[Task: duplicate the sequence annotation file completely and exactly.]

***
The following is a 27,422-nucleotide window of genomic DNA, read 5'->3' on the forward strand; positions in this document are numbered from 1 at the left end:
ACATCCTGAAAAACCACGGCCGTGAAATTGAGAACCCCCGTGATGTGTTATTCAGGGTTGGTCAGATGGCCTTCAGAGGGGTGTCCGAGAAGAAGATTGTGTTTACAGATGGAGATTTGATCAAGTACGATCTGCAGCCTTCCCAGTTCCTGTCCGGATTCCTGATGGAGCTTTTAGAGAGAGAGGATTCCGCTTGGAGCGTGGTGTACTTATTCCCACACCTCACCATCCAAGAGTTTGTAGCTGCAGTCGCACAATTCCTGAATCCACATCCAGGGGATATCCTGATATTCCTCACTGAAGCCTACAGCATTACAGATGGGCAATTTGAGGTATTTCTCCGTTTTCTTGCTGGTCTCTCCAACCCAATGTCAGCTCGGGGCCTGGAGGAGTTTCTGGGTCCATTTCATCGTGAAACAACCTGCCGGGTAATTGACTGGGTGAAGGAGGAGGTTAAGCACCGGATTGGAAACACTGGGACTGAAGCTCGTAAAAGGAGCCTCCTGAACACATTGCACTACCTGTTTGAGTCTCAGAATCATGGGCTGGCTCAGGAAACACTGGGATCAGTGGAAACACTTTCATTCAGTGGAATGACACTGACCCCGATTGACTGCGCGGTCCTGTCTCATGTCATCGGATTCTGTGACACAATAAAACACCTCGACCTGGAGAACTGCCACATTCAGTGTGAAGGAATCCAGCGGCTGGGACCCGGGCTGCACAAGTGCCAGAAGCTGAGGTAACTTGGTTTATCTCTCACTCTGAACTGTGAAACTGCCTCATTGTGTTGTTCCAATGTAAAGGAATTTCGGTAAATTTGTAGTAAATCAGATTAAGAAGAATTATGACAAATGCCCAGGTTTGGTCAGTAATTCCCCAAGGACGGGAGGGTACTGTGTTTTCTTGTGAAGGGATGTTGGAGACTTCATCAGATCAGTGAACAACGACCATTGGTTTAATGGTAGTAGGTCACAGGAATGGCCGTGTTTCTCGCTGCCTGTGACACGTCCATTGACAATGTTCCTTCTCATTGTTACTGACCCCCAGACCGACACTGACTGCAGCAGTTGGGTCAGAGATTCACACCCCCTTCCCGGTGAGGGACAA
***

The following is a 27,422-nucleotide window of genomic DNA, read 5'->3' on the forward strand; positions in this document are numbered from 1 at the left end:
ACATCCTGAAAAACCACGGCCGTGAAATTGAGAACCCCCGTGATGTGTTATTCAGGGTTGGTCAGATGGCCTTCAGAGGGGTGTCCGAGAAGAAGATTGTGTTTACAGATGGAGATTTGATCAAGTACGATCTGCAGCCTTCCCAGTTCCTGTCCGGATTCCTGATGGAGCTTTTAGAGAGAGAGGATTCCGCTTGGAGCGTGGTGTACTTATTCCCACACCTCACCATCCAAGAGTTTGTAGCTGCAGTCGCACAATTCCTGAATCCACATCCAGGGGATATCCTGATATTCCTCACTGAAGCCTACAGCATTACAGATGGGCAATTTGAGGTATTTCTCCGTTTTCTTGCTGGTCTCTCCAACCCAATGTCAGCTCGGGGCCTGGAGGAGTTTCTGGGTCCATTTCATCGTGAAACAACCTGCCGGGTAATTGACTGGGTGAAGGAGGAGGTTAAGCACCGGATTGGAAACACTGGGACTGAAGCTCGTAAAAGGAGCCTCCTGAACACATTGCACTACCTGTTTGAGTCTCAGAATCATGGGCTGGCTCAGGAAACACTGGGATCAGTGGAAACACTTTCATTCAGTGGAATGACACTGACCCCGATTGACTGCGCGGTCCTGTCTCATGTCATCGGATTCTGTGACACAATAAAACACCTCGACCTGGAGAACTGCCACATTCAGTGTGAAGGAATCCAGCGGCTGGGACCCGGGCTGCACAAGTGCCAGAAGCTGAGGTAACTTGGTTTATCTCTCACTCTGAACTGTGAAACTGCCTCATTGTGTTGTTCCAATGTAAAGGAATTTCGGTAAATTTGTAGTAAATCAGATTAAGAAGAATTATGACAAATGCCCAGGTTTGGTCAGTAATTCCCCAAGGACGGGAGGGTACTGTGTTTTCTTGTGAAGGGATGTTGGAGACTTCATCAGATCAGTGAACAACGACCATTGGTTTAATGGTAGTAGGTCACAGGAATGGCCGTGTTTCTCGCTGCCTGTGACACGTCCATTGACAATGTTCCTTCTCATTGTTACTGACCCCCAGACCGACACTGACTGCAGCAGTTGGGTCAGAGATTCACACCCCCTTCCCGGTGAGGGACAA